Monday, April 21, 2014

A View of San Francisco Tetlanohcan, Tlaxcala, Mexico

by James Hutter

A View of San Francisco Tetlanohcan, Tlaxcala, MX

It is, admittedly, difficult to imagine. Yet, picture a town with almost no adult or young men around. The streets seem busy, but you would have to struggle to find a single man in
his mid-twenties walking, working, or even visible. The town has a layer of vibrancy to it, but the male segment of the population has seemingly vanished. A closer look reveals that many of the buildings and dwellings stand in stark contrast to one another. Some homes appear to be newly built and quite extraordinary — multiple floors, large windows, a fresh coat of paint. Others appear to be simply constructed, half built or, sadly, in a complete state of disrepair. Something in the past had clearly had an effect on this town and it left a lasting permanence. Only after meeting with residents of San Francisco Tetlanohcan in the Mexican State of Tlaxcala was the truth about this town's history fully revealed.

In almost all conversations, the North American Free Trade Agreement (NAFTA) was targeted as the chief reason for the collapse of traditional farming in these rural Mexican areas and the exodus of younger, male citizens to areas of better opportunity, such as the United States. We were told that, at first, men left Tetlanohcan and headed to areas like Puebla City and Mexico City. Moving from rural to urban areas is nothing unlike what has been seen in countries all over the world. It’s an unfortunate, but somewhat normal, internal migration. However, during the Peso Crisis, migration accelerated in areas like San Francisco Tetlanohcan. During this time of migration, most men were not traveling to neighboring cities. They were, instead, migrating much further north – to the United States. As the Mexican economic situation worsened and money was being devalued (due to the Peso Crisis), the only hope for many was to travel to a place with a strong and stable currency, namely the U. S.

Flash forward to current day and Tetlanohcan is a town of approximately 10,000 inhabitants. A significant number of the residents still speak Nahuatl — a language that is very close to the dialect spoken during the Aztec Empire. Regrettably, that number is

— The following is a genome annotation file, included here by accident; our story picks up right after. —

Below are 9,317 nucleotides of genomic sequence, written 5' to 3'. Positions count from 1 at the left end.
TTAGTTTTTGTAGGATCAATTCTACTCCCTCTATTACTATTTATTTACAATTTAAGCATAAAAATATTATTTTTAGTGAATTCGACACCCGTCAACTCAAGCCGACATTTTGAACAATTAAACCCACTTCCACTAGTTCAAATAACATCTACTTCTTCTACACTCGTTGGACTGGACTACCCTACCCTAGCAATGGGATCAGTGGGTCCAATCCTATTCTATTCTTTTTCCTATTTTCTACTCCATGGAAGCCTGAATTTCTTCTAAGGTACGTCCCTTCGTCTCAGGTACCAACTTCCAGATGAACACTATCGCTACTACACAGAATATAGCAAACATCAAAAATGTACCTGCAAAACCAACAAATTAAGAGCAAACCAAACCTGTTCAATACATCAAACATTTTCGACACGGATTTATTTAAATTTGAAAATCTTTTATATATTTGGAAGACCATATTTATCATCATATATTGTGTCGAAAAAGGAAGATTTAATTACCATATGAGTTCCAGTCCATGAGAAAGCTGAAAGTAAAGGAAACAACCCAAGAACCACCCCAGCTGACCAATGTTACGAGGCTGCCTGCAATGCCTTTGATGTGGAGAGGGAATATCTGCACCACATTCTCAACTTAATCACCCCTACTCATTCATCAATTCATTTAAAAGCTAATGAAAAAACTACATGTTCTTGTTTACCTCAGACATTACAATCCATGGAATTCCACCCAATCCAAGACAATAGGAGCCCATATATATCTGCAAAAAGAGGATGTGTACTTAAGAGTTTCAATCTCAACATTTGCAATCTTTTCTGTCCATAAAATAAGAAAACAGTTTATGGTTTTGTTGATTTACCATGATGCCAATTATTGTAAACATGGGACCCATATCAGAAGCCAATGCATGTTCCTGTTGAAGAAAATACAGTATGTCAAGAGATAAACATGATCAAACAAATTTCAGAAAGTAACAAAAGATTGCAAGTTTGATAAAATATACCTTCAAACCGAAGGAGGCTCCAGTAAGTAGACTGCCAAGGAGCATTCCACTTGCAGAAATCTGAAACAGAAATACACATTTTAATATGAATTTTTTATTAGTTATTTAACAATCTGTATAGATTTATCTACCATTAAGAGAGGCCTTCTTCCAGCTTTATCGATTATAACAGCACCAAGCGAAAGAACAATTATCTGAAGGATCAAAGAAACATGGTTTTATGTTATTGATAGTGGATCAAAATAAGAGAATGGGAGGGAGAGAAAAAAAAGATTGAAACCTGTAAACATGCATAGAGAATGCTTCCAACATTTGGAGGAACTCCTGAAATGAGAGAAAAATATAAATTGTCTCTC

declining. While corn is visible everywhere, almost all of it is for self-consumption and not for sale. That industry had long since left the area due to heavy competition from agricultural corporations based in the United States and Canada. The aspects of communal life that many of the elder residents had cherished was disintegrating as people were moving out of the area.

The reason why many houses in the area stood in stark contrast to one another was because of remittances — the practice of United States immigrants sending money they've earned back to their families in Mexico. In Tetlanohcan, families that had members in the United States had more upscale homes – typically all brand new in appearance. Many of these homes were in varying stages of development, but it was clear that improvements were ongoing. Other homes seemed modest and basic – these were likely homes that did not have family members in the U.S. The practice of remittances was creating two classes of people in the town (those who receive money and those who do not). From what we heard, this was leading to some friction between residents and disrupting the social fabric of the town.

From speaking with members of the community, no one wants residents to migrate to the U.S. and leave their families behind. Harsh VISA restrictions make it nearly impossible for
family to visit relatives who may have migrated to the United States. Once separated, it was not always possible for families to be re-united. San Francisco Tetlanohcan was a town that was fully feeling the negative effects of migration, wholly created by governmental policies.

Clearly, the situation in Tetlanohcan is difficult — but is by no means unique in Mexico. The discussions about migration, while extremely informative, were incredibly taxing on the Delegates. The stories we heard were emotional, often heart-wrenching, and rarely offered any happy moments. The one thing that was clear from this visit: the residents of Tetlanohcan recognize what is happening in their town and are willing to do whatever it takes to seize opportunities to better themselves, their families, and their community.

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